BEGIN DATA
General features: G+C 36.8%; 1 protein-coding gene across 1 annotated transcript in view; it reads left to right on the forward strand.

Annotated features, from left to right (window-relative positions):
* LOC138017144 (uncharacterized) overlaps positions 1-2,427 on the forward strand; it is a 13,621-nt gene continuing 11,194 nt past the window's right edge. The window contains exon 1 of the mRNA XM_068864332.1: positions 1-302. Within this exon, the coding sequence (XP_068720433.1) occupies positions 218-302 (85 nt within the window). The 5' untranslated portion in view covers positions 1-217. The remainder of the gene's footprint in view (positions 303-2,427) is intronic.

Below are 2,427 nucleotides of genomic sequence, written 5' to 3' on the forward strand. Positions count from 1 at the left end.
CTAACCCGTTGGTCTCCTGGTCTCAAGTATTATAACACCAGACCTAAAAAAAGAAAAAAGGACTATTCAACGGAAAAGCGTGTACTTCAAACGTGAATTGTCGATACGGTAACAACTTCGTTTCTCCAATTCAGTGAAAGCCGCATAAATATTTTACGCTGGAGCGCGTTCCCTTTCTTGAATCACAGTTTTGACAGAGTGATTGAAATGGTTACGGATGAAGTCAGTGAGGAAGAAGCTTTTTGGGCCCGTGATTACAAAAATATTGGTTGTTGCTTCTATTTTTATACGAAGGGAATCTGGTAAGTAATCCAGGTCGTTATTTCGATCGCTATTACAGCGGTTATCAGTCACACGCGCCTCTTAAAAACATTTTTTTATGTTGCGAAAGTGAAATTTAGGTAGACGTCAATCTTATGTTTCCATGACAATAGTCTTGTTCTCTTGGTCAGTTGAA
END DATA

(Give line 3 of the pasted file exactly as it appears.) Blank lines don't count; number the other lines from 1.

* LOC138017144 (uncharacterized) overlaps positions 1-2,427 on the forward strand; it is a 13,621-nt gene continuing 11,194 nt past the window's right edge. The window contains exon 1 of the mRNA XM_068864332.1: positions 1-302. Within this exon, the coding sequence (XP_068720433.1) occupies positions 218-302 (85 nt within the window). The 5' untranslated portion in view covers positions 1-217. The remainder of the gene's footprint in view (positions 303-2,427) is intronic.